If you do agree to co-sign on a loan for someone, you can request that the financial institution agrees that it will refrain from collecting from you unless the primary borrower defaults. Also, make sure that your liability is limited to the unpaid principal and not any late or legal fees.
Upon co-signing you may have to brandish financial documents to the lender just as the primary borrower would have to.
Co-signing for a loan gives you the same legal responsibility for the repayment of the debt as the borrower. If there are late payments, this will affect your credit as well.
If you are asked to co-sign for someone, you may want to provide another option and suggest that they get a secured credit card. This way, they can build up their own credit history and not open themselves up to the possibility of taking on a debt too large, placing themselves, and you, in financial danger.
How can I ensure that I get the best possible rates on my loans?
The vast majority of home equity plans will utilize variable interest rates instead of fixed. A variable rate reflects the current prices of a publically available index, like the prime rate, or the U.S. Treasury Bill rate, and the rate of your loan will oscillate accordingly.
Generally a lender will offer a discounted introductory rate, often referred to as a “teaser rate”. Take caution – these rates can sometimes fluctuate unless it is stated that there is a fixed rate. Sometimes the lender will give you a great introductory rate that is variable and can change with time to a rate much higher than you originally agreed to.
Since the rate is linked to an index rate, find out which one it is and how much their margin is. Some companies will have a cap on how much your rate can vary within a particular period of time.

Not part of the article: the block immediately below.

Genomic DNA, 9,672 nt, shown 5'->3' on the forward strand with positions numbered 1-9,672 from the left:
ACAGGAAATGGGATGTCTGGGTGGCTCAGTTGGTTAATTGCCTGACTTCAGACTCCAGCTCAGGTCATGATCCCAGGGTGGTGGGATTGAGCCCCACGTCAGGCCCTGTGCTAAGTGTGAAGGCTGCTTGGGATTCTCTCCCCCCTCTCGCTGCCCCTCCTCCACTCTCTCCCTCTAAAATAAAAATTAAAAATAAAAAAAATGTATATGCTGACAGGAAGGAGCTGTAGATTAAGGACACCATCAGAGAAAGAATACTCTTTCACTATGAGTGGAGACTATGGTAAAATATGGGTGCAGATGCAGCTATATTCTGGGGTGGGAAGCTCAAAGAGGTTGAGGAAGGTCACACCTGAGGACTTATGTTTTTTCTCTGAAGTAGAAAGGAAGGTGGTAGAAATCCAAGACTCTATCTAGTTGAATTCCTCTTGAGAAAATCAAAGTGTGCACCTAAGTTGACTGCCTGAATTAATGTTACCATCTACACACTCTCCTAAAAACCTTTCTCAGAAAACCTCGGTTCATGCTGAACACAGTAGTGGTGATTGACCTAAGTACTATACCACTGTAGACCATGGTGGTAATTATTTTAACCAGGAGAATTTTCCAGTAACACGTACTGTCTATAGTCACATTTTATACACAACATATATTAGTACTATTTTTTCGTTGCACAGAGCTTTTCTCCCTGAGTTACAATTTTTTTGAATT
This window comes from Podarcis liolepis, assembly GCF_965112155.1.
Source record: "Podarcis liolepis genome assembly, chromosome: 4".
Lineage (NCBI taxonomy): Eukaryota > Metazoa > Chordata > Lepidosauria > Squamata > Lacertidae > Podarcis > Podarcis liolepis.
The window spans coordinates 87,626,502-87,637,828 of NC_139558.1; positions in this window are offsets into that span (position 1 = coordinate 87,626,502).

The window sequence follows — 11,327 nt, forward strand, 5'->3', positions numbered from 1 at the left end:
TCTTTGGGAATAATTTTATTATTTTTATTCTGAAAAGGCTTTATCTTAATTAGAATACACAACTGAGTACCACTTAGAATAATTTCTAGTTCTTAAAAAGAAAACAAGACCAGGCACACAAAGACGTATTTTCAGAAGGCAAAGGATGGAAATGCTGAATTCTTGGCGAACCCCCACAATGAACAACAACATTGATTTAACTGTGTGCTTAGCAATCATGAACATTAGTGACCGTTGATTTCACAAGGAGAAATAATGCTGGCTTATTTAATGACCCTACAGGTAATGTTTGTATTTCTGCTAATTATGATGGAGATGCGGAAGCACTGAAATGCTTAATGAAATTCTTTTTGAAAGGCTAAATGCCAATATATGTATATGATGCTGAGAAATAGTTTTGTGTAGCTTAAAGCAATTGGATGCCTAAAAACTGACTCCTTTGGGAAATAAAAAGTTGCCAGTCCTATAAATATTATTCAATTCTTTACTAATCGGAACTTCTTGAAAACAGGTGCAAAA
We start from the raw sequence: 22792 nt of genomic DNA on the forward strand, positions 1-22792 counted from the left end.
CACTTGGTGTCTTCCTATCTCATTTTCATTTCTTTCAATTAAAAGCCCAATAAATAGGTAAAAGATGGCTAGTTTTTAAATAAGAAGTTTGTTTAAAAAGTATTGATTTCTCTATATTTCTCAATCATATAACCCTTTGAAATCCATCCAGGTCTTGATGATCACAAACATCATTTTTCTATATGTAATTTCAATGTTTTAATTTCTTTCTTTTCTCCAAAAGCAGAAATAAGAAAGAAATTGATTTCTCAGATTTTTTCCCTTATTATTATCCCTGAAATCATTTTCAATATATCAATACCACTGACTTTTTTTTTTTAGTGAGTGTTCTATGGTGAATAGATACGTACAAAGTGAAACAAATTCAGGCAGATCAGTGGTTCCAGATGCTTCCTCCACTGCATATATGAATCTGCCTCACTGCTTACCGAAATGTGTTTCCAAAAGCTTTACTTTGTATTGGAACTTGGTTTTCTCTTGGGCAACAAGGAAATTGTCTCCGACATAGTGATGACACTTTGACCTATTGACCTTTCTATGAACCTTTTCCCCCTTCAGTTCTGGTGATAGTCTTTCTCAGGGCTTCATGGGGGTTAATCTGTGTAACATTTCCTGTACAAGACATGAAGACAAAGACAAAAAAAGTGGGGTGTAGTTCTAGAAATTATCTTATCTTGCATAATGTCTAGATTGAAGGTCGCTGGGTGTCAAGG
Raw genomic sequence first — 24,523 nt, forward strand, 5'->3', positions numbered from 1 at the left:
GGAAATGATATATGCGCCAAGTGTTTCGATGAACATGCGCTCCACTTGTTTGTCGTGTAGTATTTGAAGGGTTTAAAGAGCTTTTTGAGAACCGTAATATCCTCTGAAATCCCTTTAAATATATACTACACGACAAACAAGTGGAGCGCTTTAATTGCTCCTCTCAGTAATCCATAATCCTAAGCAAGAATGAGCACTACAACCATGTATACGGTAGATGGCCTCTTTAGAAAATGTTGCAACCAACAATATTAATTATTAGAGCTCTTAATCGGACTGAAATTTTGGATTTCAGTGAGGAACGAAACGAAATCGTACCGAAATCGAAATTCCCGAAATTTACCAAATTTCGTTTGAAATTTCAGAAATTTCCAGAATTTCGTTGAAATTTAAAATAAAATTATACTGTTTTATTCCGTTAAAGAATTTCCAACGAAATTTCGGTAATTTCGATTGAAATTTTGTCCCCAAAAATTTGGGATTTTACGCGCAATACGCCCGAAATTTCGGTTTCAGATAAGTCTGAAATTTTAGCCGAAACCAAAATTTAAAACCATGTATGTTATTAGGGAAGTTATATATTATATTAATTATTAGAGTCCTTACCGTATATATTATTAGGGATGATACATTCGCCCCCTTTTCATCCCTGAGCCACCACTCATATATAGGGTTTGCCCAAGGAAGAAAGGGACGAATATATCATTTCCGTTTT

Is it better to get a home equity line of credit or a traditional second mortgage?
Pay attention to the fact then when the APR is calculated it takes into account the interest rate charged plus points, finance charges and other fees, whereas with a home equity line the APR is calculated with solely the periodic interest rate.
What will the loan cost?
Generally you will receive these disclosures at the same time that you receive an application form and any additional disclosures promptly after. If any of the terms change prior to the loan closing, the lender must return all fees that have been applied, should you choose to back out of the deal.
The finance charge is the total amount paid in exchange for the use of credit, which includes the interest rate, service charges and insurance premiums. The Annual Percentage Rate (APR) is the percentage paid on a yearly basis.
Bank Accounts FAQ
Which banking fees should I watch for with a new bank account?
Keep an eye out for potential extra charges when shopping for checking accounts. Ask about monthly fees, check processing fees, and ATM fees. Also be wary of cost-free checking accounts, as the bank may charge you if your balance drops below a certain amount. Also, the charges for printing new checks can often be much higher at your bank than through an outside printing provider.
In this day and age, it doesn’t really benefit you to put money into an old fashioned “passbook” savings account. Often monthly account fees overshadow the small amount of interest you will earn. Instead, put your money into a checking account. If it is a larger sum, look into a money market account. In this type of account you will earn more interest than in a savings account, but watch out for additional charges if your balance drops too low.
What are the different types of bank accounts I can choose from?